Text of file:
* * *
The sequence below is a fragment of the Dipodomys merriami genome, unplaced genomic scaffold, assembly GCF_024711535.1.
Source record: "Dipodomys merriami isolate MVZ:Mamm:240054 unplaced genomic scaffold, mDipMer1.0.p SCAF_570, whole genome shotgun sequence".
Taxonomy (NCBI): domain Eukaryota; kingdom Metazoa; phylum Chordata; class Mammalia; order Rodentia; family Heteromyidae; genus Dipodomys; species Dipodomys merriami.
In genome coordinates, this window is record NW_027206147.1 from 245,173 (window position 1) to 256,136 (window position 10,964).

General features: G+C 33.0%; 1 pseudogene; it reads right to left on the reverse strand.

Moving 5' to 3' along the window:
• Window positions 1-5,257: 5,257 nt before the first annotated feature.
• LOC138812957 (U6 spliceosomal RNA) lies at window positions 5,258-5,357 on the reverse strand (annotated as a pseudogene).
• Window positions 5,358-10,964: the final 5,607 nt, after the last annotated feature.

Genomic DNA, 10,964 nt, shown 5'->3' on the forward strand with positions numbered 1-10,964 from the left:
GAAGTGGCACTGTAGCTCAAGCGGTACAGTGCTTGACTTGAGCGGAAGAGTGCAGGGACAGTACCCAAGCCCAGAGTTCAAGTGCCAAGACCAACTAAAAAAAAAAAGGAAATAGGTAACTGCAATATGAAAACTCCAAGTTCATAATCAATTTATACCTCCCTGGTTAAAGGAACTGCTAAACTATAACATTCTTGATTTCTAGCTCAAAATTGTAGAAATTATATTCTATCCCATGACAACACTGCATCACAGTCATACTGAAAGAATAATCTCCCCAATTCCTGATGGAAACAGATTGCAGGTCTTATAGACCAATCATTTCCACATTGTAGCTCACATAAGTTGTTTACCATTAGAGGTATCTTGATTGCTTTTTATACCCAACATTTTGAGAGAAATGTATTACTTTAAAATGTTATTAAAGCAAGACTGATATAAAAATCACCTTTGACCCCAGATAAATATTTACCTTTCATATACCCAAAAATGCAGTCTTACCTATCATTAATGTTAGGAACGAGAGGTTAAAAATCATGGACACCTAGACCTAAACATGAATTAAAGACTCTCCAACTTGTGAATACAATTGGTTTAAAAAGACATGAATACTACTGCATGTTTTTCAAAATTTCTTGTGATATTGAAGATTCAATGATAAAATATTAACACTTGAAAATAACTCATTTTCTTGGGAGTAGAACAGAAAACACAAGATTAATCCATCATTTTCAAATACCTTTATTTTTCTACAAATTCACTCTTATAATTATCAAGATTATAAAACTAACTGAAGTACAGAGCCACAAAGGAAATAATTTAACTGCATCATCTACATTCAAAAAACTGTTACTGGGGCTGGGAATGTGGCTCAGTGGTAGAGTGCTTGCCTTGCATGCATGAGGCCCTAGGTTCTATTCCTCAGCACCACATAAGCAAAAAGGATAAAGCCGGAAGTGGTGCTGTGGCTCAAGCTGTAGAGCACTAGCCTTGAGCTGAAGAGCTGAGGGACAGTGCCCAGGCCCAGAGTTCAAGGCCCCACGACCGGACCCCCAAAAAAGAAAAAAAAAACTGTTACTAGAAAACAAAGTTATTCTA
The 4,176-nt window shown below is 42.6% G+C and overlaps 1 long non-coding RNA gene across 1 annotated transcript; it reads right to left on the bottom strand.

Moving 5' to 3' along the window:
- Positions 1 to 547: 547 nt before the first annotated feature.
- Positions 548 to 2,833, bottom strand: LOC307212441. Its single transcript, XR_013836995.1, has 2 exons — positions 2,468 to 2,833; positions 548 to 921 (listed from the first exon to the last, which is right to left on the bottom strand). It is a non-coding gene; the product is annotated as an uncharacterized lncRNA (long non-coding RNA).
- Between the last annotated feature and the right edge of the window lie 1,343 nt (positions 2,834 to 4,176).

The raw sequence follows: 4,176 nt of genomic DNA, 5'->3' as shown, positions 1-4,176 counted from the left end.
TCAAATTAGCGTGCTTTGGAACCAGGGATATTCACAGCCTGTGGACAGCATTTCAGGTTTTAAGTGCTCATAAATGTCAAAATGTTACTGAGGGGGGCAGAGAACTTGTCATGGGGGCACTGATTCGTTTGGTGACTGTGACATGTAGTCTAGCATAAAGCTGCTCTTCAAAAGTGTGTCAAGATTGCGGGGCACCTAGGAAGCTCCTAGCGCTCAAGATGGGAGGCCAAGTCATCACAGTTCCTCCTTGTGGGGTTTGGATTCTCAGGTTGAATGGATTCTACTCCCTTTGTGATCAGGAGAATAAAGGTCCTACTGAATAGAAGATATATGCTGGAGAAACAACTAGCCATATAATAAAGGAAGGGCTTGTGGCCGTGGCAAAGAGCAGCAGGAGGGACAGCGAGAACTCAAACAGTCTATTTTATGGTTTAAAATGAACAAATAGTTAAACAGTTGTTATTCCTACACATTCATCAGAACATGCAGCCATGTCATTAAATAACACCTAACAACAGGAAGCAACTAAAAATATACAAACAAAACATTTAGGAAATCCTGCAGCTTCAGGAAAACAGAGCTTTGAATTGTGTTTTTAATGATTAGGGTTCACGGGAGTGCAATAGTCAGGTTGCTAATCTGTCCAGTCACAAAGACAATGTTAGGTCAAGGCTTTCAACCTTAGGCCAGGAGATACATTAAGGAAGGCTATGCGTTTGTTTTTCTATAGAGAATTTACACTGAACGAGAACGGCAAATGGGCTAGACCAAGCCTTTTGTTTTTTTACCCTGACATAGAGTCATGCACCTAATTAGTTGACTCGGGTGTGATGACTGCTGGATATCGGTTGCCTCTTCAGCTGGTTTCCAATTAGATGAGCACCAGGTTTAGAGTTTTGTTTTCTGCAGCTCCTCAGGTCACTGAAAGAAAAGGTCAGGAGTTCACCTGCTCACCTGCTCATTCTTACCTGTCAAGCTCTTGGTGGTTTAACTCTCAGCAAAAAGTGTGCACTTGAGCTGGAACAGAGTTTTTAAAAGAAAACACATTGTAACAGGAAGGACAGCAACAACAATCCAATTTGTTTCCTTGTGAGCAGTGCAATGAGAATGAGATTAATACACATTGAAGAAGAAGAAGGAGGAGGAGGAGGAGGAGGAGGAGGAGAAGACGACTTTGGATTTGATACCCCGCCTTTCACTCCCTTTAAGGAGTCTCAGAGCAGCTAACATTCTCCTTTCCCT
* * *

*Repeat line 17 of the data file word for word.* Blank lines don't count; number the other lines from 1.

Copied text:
The raw sequence follows: 4,176 nt of genomic DNA, 5'->3' as shown, positions 1-4,176 counted from the left end.